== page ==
Try More Weights for a Smaller Size

Many people shy away from weight training when they want to slim down. They’re usually afraid of getting large, bulky muscles. But the truth is, weight lifting will actually make your body leaner.

The confusion may come from the fact that lean muscle actually does weigh more than fat, and when most people start a diet or exercise program, they’re looking to see the number on the scale go down. However, the benefit to gaining muscle is that it burns more calories than fat, which is why it’s such a great workout for slimming down.

Another benefit is that you can target specific problem areas, such as your legs, core, chest and back, or shoulders and arms.

Working out 3-4 times per week is plenty for a basic weight training program, but always be sure to check with your doctor before beginning any diet or exercise program.

Here are a few examples to get you started:

For each exercise, try doing 3 to 6 sets of 6 to 8 reps using 5-pound to 10-pound weights.

Front Squat
Stand with feet slightly apart (but not wider than hips) and a 5-pound dumbbell in each hand. Bend elbows so the dumbbells are at your shoulders. First, bend at the knees but keep your back straight, and lower yourself as if sitting on a bench (hips should be slightly below your knees). Next, keeping the dumbbells on your shoulder, return to a standing position.

Plank and Rotate
Lie on the floor in a plank position with a 5-pound dumbbell in each hand. Your feet should be apart, but only slightly wider than your hips. First, grasp the dumbbell and raise your left hand toward the ceiling, twisting your torso and rotating your pelvis as you raise your arm. Next, lower your arm back to the starting position. Repeat these steps with your right arm to complete 1 set.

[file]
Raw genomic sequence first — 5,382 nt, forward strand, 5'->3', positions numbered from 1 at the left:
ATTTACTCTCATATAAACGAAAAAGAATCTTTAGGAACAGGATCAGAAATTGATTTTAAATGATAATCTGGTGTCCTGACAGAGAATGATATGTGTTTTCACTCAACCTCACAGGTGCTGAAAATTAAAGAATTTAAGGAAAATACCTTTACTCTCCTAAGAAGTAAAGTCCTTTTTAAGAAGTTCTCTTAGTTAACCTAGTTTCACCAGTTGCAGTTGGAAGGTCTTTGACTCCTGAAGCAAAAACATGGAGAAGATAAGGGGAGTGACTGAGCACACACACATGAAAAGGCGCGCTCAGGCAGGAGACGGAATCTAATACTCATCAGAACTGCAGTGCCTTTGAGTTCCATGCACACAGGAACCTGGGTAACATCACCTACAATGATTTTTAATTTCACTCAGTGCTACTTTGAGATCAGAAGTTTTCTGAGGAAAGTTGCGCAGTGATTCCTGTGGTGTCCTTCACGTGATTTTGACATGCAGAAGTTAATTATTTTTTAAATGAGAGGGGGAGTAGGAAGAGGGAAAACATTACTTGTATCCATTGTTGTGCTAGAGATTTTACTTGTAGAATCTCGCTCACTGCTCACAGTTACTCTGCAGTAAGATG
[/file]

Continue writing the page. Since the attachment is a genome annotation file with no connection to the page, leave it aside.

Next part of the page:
Chest and Back
Floor Press (chest)
Lie on your back with a dumbbell in each hand, and place both feet flat on the floor. Your arms should be bent with the dumbbells near your shoulders and your elbows resting on the floor. First, straighten your arms, pushing the dumbbells toward the ceiling. Next, bring your arms back down, returning to the starting position.

Bent Over Row (back)
Stand with feet slightly apart and two dumbbells on the floor just in front of your feet. First, bend at the waist (keeping your back flat) and grasp the dumbbells (one in each hand). Next, with your upper body remaining bent forward, lift the dumbbells upward until the upper arm is just beyond horizontal, and then lower them to the starting position.

Shoulders and Arms
Shoulder Press (shoulders)
Stand with your elbows bent and holding dumbbells at your shoulders. First, keeping your elbows tucked in and your shoulders relaxed, push weights upward, straightening your arms overhead. Next, lower your arms back to the starting position.

Incline Biceps Curls (arms)
Sit on a bench or sturdy chair with a dumbbell in each hand and your arms at your sides (keep palms facing inward). First, bend arms at the elbow, curling both dumbbells upward until they reach your bicep. Next, slowly return to the starting position.

Give it a try
If you’re ready to slim down for the summer months, it’s time to give weight training a try. Just remember to check with your doctor first, and always warm up before your workout and be sure to stay hydrated.

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Training Intensity